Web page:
Now to you question about sizing, ignoring the first paragraph. Only you know if your current bike is just right, a little small, or a little big.  That should weigh into your decision, along with the angles others have mentioned.  Next, compare if your current post is offset or straight .... and the stem length is long or short, and depending on geometry of the bike, how much seat post you have showing.  If you are currently riding a back offset seat post and a long stem and a lot of seat post showing, I would tend to error on a bigger size if you are on the fence between two sizes on the new bike ......because if you are within centimeters, those things can easily be adjusted.  Beyond all that, stack and reach are what I pay attention to as others have mentioned. My two cents, ymmv

Edit adding:  I tend to want my gravel bike set up a little "more relaxed".  For me this means not as slammed....so when on the drops I am slightly more upright, with the option of being more upright when on the tops.  Gives me a lot of flexibility to move around on the bars when on long hard rough rides.  Also means I want a little more stack (which is why I would want to error on the larger bike if on the fence), and a slightly lower BB and slightly longer chain stay compared to a straight road bike.  But these are personal pref things. You definitely want the drops in play comfortably on gravel. 

Finally and respectfully, you need to spend some time and understand what the bike geometry measurements really mean and what they can do for you/how they effect the feel, if you don't already know....which is why I am back to the first paragraph which will allow you to ride a few different styles to aid your decision.

I apologize in advance if I have offended in any way, trying to help ..... have a roadie friend who bought a gravel bike based on road bike "size" ... he's a heck of a road rider, but on gravel his stack was way too low, couldn't spend any time on the drops when fatigued on rough stuff until he "fixed it" ... front end looks like a flag pole now and sports $$ bars to get it right, but he's riding.  Would have made more sense for him to research and ride before he bought.
0
drwelby

Senior Member
Registered:
Posts: 378
Reply with quote  #9 
You can plug the numbers into bikegeo.net and see the difference between the frames.


0
cjdaking

Member
Registered:
Posts: 59
Reply with quote  #10 
My road bike reach is almost identical to my gravel/cross bike reach. You're basically in the same position, so aligning these sizes should have you where you want to be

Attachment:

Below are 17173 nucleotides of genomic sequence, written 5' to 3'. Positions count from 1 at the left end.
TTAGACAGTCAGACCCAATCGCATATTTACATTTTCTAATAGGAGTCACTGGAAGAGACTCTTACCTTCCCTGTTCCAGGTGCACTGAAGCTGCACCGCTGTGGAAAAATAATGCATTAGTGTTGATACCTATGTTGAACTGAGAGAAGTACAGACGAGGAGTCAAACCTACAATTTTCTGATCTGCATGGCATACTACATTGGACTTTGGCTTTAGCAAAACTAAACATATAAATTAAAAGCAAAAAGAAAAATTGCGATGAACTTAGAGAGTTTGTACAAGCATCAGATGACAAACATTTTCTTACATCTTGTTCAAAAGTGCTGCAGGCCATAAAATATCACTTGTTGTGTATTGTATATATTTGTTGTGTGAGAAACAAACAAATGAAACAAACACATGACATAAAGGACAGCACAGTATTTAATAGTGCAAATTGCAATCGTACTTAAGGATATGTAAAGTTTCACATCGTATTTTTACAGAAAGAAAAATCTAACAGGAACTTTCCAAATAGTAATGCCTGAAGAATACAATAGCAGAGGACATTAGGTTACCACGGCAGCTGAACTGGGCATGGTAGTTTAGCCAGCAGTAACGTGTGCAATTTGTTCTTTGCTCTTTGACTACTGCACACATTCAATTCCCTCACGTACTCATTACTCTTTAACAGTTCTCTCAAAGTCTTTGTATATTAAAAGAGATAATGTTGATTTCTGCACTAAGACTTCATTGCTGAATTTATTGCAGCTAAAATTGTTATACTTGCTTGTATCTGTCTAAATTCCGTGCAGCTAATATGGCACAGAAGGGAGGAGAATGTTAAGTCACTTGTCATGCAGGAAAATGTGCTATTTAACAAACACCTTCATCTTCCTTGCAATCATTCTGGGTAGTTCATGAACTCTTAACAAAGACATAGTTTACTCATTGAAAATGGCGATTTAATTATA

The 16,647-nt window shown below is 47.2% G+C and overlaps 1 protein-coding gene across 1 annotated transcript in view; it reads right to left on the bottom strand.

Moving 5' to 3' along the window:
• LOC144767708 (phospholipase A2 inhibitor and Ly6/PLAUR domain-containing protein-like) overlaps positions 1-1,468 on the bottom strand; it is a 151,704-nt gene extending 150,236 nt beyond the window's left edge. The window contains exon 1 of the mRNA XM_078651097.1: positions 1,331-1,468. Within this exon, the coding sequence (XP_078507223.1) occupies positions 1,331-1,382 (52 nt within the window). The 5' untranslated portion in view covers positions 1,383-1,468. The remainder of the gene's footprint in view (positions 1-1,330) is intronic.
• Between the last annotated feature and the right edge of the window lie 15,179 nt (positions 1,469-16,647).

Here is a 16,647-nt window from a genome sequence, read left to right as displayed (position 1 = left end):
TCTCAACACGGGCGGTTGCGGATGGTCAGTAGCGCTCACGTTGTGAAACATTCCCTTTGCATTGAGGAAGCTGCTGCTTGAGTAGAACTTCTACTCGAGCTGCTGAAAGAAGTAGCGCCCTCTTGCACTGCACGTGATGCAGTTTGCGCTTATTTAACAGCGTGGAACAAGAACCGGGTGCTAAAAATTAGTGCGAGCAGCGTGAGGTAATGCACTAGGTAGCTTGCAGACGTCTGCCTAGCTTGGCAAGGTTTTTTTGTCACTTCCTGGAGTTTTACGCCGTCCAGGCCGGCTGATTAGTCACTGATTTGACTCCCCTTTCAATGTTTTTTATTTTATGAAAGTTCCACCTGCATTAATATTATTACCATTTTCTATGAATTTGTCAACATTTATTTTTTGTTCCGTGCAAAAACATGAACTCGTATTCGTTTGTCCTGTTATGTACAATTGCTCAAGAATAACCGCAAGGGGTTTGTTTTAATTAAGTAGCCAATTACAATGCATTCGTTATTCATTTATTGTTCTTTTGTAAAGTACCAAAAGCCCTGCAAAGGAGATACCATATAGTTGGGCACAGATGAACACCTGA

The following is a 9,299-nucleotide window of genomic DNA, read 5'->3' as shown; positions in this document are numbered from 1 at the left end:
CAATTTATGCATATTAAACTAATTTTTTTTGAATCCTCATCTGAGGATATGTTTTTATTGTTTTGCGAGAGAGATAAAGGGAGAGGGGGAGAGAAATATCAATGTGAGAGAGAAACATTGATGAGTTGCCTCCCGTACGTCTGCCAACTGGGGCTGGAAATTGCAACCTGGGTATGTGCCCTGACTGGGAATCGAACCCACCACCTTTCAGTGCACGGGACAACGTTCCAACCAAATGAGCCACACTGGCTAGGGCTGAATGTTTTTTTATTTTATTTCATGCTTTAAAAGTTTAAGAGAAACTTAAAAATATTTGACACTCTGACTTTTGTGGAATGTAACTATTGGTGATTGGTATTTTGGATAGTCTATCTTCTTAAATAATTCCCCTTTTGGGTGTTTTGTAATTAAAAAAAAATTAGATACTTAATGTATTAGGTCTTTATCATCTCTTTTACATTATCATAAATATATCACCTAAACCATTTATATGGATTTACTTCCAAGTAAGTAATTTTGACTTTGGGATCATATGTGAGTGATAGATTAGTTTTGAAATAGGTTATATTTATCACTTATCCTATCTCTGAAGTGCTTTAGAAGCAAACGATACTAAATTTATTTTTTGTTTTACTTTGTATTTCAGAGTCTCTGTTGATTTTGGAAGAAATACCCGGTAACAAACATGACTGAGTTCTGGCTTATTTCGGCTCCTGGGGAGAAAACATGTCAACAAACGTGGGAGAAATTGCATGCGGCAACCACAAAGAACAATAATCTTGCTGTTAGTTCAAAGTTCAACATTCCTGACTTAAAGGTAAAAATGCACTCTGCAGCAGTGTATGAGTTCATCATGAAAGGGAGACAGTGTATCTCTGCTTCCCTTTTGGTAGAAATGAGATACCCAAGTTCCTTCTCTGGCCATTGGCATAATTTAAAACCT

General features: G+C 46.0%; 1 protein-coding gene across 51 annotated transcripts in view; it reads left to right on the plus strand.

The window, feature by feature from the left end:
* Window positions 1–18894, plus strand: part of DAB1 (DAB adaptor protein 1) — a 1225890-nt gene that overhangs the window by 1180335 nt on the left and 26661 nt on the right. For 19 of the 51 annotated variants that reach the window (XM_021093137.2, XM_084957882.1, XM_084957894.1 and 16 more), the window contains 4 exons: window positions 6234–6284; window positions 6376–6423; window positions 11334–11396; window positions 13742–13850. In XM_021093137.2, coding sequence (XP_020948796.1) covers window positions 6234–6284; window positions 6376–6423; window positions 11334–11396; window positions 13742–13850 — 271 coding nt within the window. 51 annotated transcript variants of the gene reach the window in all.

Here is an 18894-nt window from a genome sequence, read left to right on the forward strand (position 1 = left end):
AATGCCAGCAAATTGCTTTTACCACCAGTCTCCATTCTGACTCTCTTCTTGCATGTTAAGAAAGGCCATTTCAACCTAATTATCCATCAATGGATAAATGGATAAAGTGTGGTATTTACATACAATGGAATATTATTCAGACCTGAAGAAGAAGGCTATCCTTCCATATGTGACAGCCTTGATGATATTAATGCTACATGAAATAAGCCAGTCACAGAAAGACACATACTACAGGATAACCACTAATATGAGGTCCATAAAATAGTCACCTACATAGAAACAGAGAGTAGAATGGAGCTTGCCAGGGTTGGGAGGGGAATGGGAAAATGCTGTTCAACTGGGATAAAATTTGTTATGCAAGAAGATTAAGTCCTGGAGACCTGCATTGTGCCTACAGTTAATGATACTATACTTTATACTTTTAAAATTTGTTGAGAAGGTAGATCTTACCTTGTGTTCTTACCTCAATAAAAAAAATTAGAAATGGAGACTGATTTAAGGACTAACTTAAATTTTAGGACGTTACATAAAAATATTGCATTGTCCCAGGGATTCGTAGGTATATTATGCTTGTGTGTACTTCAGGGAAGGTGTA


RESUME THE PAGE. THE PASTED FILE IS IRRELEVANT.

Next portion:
0
DrSpoke

Senior Member
Registered:
Posts: 253
Reply with quote  #11 
Quote:
Originally Posted by trener1


So are you suggesting that I go down one size?


It's not so much going down a full size.  Often, it seems, I am in between sizes.  In those instances, I generally go for the smaller size rather than the larger - but that is personal preference.  Generally, as re ETT, it might only be .5 cm or so. 

As others have stated, stack and reach are more reliable measurements of frame sizing especially in this day of sloping top tubes and fewer frame sizes per model among other things.  This measurement is a vertical and horizontal measurement based on the bottom bracket.  Accordingly, it allows for a better comparison among frames that top tube alone.  It's pretty easy to measure so a good place to start would be to measure or find the stack and reach of your current frame and go from there.  I also agree w/other above that a more relaxed (upright, endurance fit) riding position is preferred for gravel so a slightly shorter reach and more stack than your road bike help to achieve this.  Short stems and stems that are angled up also aid with this.
0
NoCoGreg

Senior Member
Registered:
Posts: 261
Reply with quote  #12 
A few thots...

+1 on the drwelby's suggestion to use the fit calculator!  

+1 on GHC's recommendation on getting fit properly.  To know if you want to go larger or smaller you must understand how you want the bike to fit and handle.  As GHC pointed out, a smaller frame may necessitate a "race fit".  Too large and there isn't clearance to straddle the top tube.

All my bikes (road, gravel, mountain) have the same saddle/pedal setup.  I want the mechanics of the pedal motion and muscle use to be the same.